Rock climbing

Ground Up Bolting

Ground up bolting has been long thought to be the “Leave No Trace” way of bolting, and making the most ethical sense. As climbing continues to grow we are needing to think about our impacts to areas and also how we can accommodate more climbers at the crag.

When climbs are bolted from the ground up, great adventure is had by the individuals opening the new ground. They sometimes are not sure if the route goes, bolts get placed where convenient, holes are not very round leaving spinning hangars and in some cases one has to place bolts to pull on or aid to move forward. While this provides the first ascentionists with wonderful stories that the will be told for a lifetime, it does not make the climbs as well thought out and crags well developed for many users and could be thought of anymore, as selfish.

When we develop from the top down we get to hang on a rope, figure out moves, find the clipping stances, making sure the route goes and does not need to veer off into some unaesthetic or annoying traverse that seems out of place to the rest of the climbing.  We also get good holes and can place glue-in bolts that can last for hundreds of years. With top down we can plan out the crag and make sure routes make sense and of they don’t, we don’t put them up.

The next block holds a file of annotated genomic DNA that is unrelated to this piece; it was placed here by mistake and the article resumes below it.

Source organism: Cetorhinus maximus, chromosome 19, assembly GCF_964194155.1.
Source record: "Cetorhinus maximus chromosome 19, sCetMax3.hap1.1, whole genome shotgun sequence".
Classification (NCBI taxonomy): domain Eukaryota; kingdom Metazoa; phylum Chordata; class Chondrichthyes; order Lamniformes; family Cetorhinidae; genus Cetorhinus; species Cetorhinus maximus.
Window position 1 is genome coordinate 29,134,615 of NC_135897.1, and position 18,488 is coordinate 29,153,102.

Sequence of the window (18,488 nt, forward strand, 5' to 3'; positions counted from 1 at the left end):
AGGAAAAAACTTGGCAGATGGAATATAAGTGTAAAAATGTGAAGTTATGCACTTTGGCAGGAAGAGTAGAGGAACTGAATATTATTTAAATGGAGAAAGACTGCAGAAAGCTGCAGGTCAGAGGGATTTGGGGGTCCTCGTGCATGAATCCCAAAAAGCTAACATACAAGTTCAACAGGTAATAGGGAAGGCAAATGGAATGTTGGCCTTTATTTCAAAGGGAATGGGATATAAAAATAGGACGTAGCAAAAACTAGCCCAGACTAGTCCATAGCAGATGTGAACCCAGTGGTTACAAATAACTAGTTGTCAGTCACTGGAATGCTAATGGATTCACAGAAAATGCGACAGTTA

Now I am not saying we should do this everywhere. For alpine, big mountain areas, wilderness settings, this doesn’t make a ton of sense. However areas we can get to the top, are heavily used, and with-out reasonable natural gear it seems like a worthwhile conversation to have. As we move forward with climbing we need to start thinking about its future and how others will enjoy this great outdoor activity.

The Legacy

“The Legacy”, after adding the bolts.

I put a route up on Looking Glass last fall. It was done by head-pointing and I did not put any hardware in the rock that day. The crux comes 35 ft. off a ledge with no gear below you. You are soloing 5.10+, before you get gear. I had a great adventure with this route but immediately realized it would never get repeated.

After confirming it was a first ascent, asking the greater community if bolts would be appropriate as well as anchors, I went back and put hardware in. It is a route I hope people will climb, and if they wish to have the adventure I had they should feel free to climb past the bolts and not clip them if they are against bolts put in hanging. I have clipped them every time I have lead it since. We measured the top anchors precisely so that now you can get off the Southside of Looking Glass with a single rope benefiting climbers to not have to drag rope across other parties as they climb adjacent routes as well as preventing the bi-weekly epic of “we didn’t know we needed two ropes”.

The legacy first ascent

On the first ascent, with no gear…

Climbing is growing tenfold, we can try to stop it, or we can embrace it and provide well thought out venues that allow users to progress through grades, have adventures and enjoy the out of doors just as we have and leave them with our legacy.

The Legacy

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